Co-operative - advantages and disadvantages

Print Print Share Facebook Tweet
Last updated on September 2, 2019

Co-operatives are democratic organisations, focused on delivering their mission to their members rather than maximising return to investors. Consider a co-op when you have at least five eligible members.

A co-operative is a democratic organisation, owned and controlled by its members for a shared benefit. It is a distinct legal entity from its members or officers.

In Australia, the types of co-operative are:

  • ‘Distributing co-operative’: has shares and can distribute profits to members based on level of use of the co-op’s services, or their shareholding.
  • ‘Non-distributing co-operative’: may or may not have shares and cannot distribute profits to members. Profits are re-invested into improved products and services.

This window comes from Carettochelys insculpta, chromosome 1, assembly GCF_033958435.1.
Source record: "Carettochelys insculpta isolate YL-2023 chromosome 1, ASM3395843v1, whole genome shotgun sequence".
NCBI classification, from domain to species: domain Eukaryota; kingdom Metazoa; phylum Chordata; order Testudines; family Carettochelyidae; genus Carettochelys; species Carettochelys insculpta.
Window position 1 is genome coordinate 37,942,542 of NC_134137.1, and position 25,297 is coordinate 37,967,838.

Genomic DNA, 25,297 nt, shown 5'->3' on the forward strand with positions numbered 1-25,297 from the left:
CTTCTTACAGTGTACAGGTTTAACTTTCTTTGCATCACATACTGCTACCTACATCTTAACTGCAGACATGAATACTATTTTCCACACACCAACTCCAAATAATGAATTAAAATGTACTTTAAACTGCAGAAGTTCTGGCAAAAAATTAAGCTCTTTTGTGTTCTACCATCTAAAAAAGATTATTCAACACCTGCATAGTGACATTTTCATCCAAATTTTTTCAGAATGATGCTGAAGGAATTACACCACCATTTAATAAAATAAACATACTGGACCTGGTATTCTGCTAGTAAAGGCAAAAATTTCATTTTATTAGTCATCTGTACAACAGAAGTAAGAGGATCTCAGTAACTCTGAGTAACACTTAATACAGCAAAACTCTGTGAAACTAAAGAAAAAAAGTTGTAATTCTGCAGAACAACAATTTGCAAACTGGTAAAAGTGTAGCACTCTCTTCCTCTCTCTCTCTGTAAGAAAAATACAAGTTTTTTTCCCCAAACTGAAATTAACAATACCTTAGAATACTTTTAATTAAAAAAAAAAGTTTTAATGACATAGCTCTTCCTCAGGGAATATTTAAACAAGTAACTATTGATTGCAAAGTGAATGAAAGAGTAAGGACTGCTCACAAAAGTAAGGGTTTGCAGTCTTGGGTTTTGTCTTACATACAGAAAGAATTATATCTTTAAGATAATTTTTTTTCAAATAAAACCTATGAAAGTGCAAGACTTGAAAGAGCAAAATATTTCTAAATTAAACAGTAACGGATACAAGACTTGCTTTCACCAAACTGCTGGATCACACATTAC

Co-operatives based in Tasmania are regulated by Consumer, Building and Occupational Services, which administers the Co-operatives National Law in the state.

Advantages of a co-operative include that:

  • there are equal voting rights for members
  • this structure encourages member contribution and shared responsibility
  • liability for members is limited
  • there is no limit on the number of members

Disadvantages of a co-operative include that:

  • members have equal voting rights regardless of investment - which may not suit an investor-driven business
  • legal limits on payments of dividends on shares may not suit an investor-driven business

Find out more about co-operatives at getmutual.coop

Local support
for your business
Digital ready
Get your business online

Info to help get you started or get more out of being online